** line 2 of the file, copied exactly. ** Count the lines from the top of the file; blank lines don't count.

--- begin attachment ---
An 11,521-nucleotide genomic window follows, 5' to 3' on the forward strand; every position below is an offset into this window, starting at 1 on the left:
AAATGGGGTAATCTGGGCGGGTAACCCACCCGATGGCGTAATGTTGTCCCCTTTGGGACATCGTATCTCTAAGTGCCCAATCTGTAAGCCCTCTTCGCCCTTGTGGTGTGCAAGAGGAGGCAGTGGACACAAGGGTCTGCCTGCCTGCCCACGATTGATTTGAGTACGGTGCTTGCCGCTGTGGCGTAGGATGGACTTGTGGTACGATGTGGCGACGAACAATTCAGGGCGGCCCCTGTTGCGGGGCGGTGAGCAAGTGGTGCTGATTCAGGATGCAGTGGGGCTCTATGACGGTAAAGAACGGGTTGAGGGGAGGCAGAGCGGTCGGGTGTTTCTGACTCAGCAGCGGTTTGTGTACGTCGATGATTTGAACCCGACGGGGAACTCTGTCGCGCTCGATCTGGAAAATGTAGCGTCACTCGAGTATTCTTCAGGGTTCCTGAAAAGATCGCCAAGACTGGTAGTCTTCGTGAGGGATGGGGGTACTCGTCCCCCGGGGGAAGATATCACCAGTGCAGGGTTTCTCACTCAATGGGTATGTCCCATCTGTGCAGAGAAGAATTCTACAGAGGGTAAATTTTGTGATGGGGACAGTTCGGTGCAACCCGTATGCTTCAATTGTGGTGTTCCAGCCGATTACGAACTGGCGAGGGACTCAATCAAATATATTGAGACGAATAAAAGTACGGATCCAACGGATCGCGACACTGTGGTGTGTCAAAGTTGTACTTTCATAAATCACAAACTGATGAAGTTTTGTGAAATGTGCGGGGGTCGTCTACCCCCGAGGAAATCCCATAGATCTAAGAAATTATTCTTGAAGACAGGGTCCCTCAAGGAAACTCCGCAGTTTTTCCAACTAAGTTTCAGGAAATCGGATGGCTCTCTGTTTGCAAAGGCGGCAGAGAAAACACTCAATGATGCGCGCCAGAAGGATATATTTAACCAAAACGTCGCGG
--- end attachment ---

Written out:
AAATGGGGTAATCTGGGCGGGTAACCCACCCGATGGCGTAATGTTGTCCCCTTTGGGACATCGTATCTCTAAGTGCCCAATCTGTAAGCCCTCTTCGCCCTTGTGGTGTGCAAGAGGAGGCAGTGGACACAAGGGTCTGCCTGCCTGCCCACGATTGATTTGAGTACGGTGCTTGCCGCTGTGGCGTAGGATGGACTTGTGGTACGATGTGGCGACGAACAATTCAGGGCGGCCCCTGTTGCGGGGCGGTGAGCAAGTGGTGCTGATTCAGGATGCAGTGGGGCTCTATGACGGTAAAGAACGGGTTGAGGGGAGGCAGAGCGGTCGGGTGTTTCTGACTCAGCAGCGGTTTGTGTACGTCGATGATTTGAACCCGACGGGGAACTCTGTCGCGCTCGATCTGGAAAATGTAGCGTCACTCGAGTATTCTTCAGGGTTCCTGAAAAGATCGCCAAGACTGGTAGTCTTCGTGAGGGATGGGGGTACTCGTCCCCCGGGGGAAGATATCACCAGTGCAGGGTTTCTCACTCAATGGGTATGTCCCATCTGTGCAGAGAAGAATTCTACAGAGGGTAAATTTTGTGATGGGGACAGTTCGGTGCAACCCGTATGCTTCAATTGTGGTGTTCCAGCCGATTACGAACTGGCGAGGGACTCAATCAAATATATTGAGACGAATAAAAGTACGGATCCAACGGATCGCGACACTGTGGTGTGTCAAAGTTGTACTTTCATAAATCACAAACTGATGAAGTTTTGTGAAATGTGCGGGGGTCGTCTACCCCCGAGGAAATCCCATAGATCTAAGAAATTATTCTTGAAGACAGGGTCCCTCAAGGAAACTCCGCAGTTTTTCCAACTAAGTTTCAGGAAATCGGATGGCTCTCTGTTTGCAAAGGCGGCAGAGAAAACACTCAATGATGCGCGCCAGAAGGATATATTTAACCAAAACGTCGCGG